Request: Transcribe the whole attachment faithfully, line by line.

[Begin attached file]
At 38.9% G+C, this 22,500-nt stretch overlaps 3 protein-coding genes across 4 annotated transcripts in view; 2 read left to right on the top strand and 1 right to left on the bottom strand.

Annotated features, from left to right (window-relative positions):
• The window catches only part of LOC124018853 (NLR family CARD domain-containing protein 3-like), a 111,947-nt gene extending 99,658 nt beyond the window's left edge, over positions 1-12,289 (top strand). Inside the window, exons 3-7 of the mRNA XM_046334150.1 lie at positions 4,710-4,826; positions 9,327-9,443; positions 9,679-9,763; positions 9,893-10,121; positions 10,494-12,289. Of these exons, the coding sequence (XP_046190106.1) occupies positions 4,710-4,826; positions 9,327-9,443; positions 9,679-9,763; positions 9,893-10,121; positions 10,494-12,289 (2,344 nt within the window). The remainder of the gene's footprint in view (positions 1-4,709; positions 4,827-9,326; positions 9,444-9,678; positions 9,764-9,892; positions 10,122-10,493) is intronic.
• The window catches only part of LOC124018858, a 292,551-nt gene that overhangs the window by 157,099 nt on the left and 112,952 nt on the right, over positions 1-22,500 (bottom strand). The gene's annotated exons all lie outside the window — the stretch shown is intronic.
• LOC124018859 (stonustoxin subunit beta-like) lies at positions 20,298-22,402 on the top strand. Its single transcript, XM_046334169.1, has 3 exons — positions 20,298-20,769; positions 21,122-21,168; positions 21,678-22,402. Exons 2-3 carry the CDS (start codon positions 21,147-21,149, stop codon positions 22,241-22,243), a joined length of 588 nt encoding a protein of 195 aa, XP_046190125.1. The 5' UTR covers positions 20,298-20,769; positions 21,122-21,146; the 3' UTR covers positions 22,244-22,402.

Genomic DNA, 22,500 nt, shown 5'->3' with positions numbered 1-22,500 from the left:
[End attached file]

At 38.9% G+C, this 22,500-nt stretch overlaps 3 protein-coding genes across 4 annotated transcripts in view; 2 read left to right on the top strand and 1 right to left on the bottom strand.

Annotated features, from left to right (window-relative positions):
• The window catches only part of LOC124018853 (NLR family CARD domain-containing protein 3-like), a 111,947-nt gene extending 99,658 nt beyond the window's left edge, over positions 1-12,289 (top strand). Inside the window, exons 3-7 of the mRNA XM_046334150.1 lie at positions 4,710-4,826; positions 9,327-9,443; positions 9,679-9,763; positions 9,893-10,121; positions 10,494-12,289. Of these exons, the coding sequence (XP_046190106.1) occupies positions 4,710-4,826; positions 9,327-9,443; positions 9,679-9,763; positions 9,893-10,121; positions 10,494-12,289 (2,344 nt within the window). The remainder of the gene's footprint in view (positions 1-4,709; positions 4,827-9,326; positions 9,444-9,678; positions 9,764-9,892; positions 10,122-10,493) is intronic.
• The window catches only part of LOC124018858, a 292,551-nt gene that overhangs the window by 157,099 nt on the left and 112,952 nt on the right, over positions 1-22,500 (bottom strand). The gene's annotated exons all lie outside the window — the stretch shown is intronic.
• LOC124018859 (stonustoxin subunit beta-like) lies at positions 20,298-22,402 on the top strand. Its single transcript, XM_046334169.1, has 3 exons — positions 20,298-20,769; positions 21,122-21,168; positions 21,678-22,402. Exons 2-3 carry the CDS (start codon positions 21,147-21,149, stop codon positions 22,241-22,243), a joined length of 588 nt encoding a protein of 195 aa, XP_046190125.1. The 5' UTR covers positions 20,298-20,769; positions 21,122-21,146; the 3' UTR covers positions 22,244-22,402.

Genomic DNA, 22,500 nt, shown 5'->3' with positions numbered 1-22,500 from the left: